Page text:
Tuesday, April 8, 2014

Were Anasazi [Native Americans] Buddhists?

Hendon Harris (chinesediscoveramerica.com) edited by Dhr. Seven, Wisdom Quarterly

The most famous building in the entire Tibetan plateau, Potala Pueblo, Lhasa (HCC)
Tibetan store (Aaron Berkovich/flickr)
Were the Anasazi, who are known to many as the Native Americans of the Southwest, Buddhists? 
 
Buddhism began in the sixth century BCE in India [although the Buddha was from neighboring Afghanistan -- the ancient northwestern frontier of Gandhara and to points west -- where the Dharma quickly took hold among his familial clan simultaneous with its spread in Magadha/modern Bihar, India].

It soon spread to ancient Greece and parts of its empire in Central Asia [Bactria, Sogdiana, etc., where Alexander the Great left yet another "Alexandria" in Kandahar, Afghanistan, when it was part of the Hellenic Empire], the geopolitical Middle East, and some believe to Europe (Kalmykia) as far north as Scandinavia and even North America, which was partly ancient Mexico, a spread Rick Fields documented in How the Swans Came to the Lake: A Narrative History of Buddhism in America and Edward P. Vining's Inglorious Columbus, which recounts how a group of Afghan Buddhist monks led by Chinese Buddhist missionary Hwui Shan  "discovered" America and therefore interacted with the Native Americans long before the genocidal, Polish, Jewish Christopher Columbus].

This is where the Native Anasazi (or Ancestral Puebloan people, such as the Hopi, Hisatsinom, and others) come in.
One piece of evidence is the ancient Buddhist proclivity for carving building and shrines into mountains and creating distinctive rock formations. They are now found all over the world and bear a likeness to that favored by Vedic Hinduism/Buddhism. Buddhism ultimately reached China in the first century ACE, after it had made a grand impact on Greece bringing in many Eastern philosophical idea -- the atom (kalapa), democratic voting and rudimentary parliamentary rules of order (Sangha organization according to the Vinaya), and so on.
 
The Anasazi culture mysteriously appeared in North America at an undetermined time and disappeared about 1300 ACE. Where did these incredibly advanced people come from? How and why did they just as mysteriously disappear? We know they were astronomers because we have found some of their observatories. We know they were road builders because we have found their roads. We know they were incredibly proficient at stone carving and masonry because we have found evidence of their work and architectural styles in the Four Corners area of the Southwest.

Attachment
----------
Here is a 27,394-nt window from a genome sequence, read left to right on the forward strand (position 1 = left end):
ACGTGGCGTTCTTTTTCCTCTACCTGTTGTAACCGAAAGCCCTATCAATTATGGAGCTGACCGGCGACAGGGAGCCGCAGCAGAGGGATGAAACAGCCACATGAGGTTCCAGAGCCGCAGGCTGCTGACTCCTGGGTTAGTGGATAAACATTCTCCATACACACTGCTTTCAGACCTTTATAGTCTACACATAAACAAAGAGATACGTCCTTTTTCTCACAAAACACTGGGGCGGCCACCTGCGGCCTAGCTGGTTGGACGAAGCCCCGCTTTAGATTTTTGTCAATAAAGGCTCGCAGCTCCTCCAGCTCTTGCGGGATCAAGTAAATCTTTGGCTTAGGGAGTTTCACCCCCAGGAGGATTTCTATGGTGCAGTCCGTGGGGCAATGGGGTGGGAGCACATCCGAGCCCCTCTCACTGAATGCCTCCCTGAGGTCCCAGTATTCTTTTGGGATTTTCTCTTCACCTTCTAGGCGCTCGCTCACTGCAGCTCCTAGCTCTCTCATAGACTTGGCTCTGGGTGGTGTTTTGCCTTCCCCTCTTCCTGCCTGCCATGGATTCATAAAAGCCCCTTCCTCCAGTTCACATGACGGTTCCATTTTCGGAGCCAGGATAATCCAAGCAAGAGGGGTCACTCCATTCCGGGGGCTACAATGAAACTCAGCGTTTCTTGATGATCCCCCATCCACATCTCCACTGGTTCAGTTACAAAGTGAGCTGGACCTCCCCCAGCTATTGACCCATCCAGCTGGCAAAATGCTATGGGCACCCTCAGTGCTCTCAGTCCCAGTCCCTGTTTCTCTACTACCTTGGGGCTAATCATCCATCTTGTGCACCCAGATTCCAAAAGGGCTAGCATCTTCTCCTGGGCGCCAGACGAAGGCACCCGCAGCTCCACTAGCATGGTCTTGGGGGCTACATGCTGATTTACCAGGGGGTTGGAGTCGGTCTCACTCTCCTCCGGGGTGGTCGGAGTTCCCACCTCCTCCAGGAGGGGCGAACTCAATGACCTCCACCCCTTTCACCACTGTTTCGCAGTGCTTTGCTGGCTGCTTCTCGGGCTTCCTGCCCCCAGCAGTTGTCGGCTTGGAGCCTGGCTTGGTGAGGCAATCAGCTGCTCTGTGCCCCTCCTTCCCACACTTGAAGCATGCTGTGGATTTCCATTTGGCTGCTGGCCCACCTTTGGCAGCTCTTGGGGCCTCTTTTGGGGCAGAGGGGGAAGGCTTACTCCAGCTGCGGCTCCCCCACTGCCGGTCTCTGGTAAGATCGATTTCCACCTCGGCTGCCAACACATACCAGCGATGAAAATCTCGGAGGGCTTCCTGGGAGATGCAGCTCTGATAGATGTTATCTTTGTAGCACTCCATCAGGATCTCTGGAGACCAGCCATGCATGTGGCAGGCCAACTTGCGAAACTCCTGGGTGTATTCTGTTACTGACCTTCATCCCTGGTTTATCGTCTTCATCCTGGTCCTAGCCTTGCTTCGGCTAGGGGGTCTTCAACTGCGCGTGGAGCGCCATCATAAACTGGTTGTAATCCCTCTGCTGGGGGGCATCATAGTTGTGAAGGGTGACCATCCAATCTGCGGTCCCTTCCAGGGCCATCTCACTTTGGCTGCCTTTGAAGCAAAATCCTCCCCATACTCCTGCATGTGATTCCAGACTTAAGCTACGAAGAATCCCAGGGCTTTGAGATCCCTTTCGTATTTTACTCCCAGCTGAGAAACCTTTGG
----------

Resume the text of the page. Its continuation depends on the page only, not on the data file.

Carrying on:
Native American indigenous Apache, remnant Anasazi spirit dancers, 1887 (Native Skeptic)
 
These architectural styles and art carved in stone provide the best evidence that the source of the Anasazi culture with its advanced knowledge and artistry was Vedic Asia.
 
This is a provocative statement likely to offend a few scholars. However, if one takes the time to examine the art and architecture, compare examples from each culture side by side, it will provide clear evidence of their connection.
 
Rock cliffs of the Grand Canyon, Arizona
If one were to start by using the image search terms “Were the Anasazi people Buddhist?” one would find that the architectural styles of the Puebloan people (Anasazi) and Chinese Buddhists are so similar that they show up interchangeably on the image page clearly demonstrating that they used the same techniques for carving out rock caves. (See examples of rock caves carved high on the cliffs of Bandelier National Park, New Mexico. They bear an incredible likeness to Asian Buddhist caves). 

Further search “Architecture-Pueblo complexes and Great Houses” or “Bandelier National Park Rock Cave Images” to see more). Compare these to the Caves of Dunhuang and the Longmen Caves in China or to the recently discovered Shangri-la Buddhist Caves of Nepal all of which are carved high up on rock faces.
 
Luoyang Shaolin Buddhist temple (G-W-H)
For evidence of IDENTICAL construction techniques used in ancient China and in ancient North America “zoom in” on these pictures of the rock-cut caves at Bandelier National Monument, USA and the Caves at Dunhuang, China.  Both locations, separated by the vast Pacific Ocean, show identical horizontal rows of small bored holes cut into the cliff faces perhaps to insert wooden pole frames for shade canopies for each location thousands of miles apart.
 
Tibetan structures are like Puebloan dwellings of the Southwest. This American adobe complex was likely built between 1000-1450 AD near Taos, New Mexico, USA (wiki).
  
Rock-cut remains, Bandelier, NM, USA
Ancient Buddhists seem to have been fascinated by rocks shaped a particular way. Here is a very unusually shaped rock in Thailand and an almost identically shaped rock in the Bisti Badlands, New Mexico. 
 
The Bisti Badlands are an interesting place in the Four Corners region, where the Anasazi people lived. However, the common opinion is that “The Canadian Goose Bisti,” “The Sleeping Lizard Bisti,” “The Flying Turtle Bisti,” and so on are simply random acts of erosion. A more plausible explanation is that these rock formations are ruins of a people exhibiting a Vedic cultural heritage because of at least three different types of rock formations there.
  1. Mushroom rocks like the ones found at Mushroom State Park, Kansas are found throughout these 45,000 acres of badlands. “Mushroom Rocks” are the chattra symbols of ancient Buddhism. Chattra is the Sanskrit word for “mushroom,” which is also the word for the Parasol, one of the Eight Auspicious Symbols of Buddhism. More

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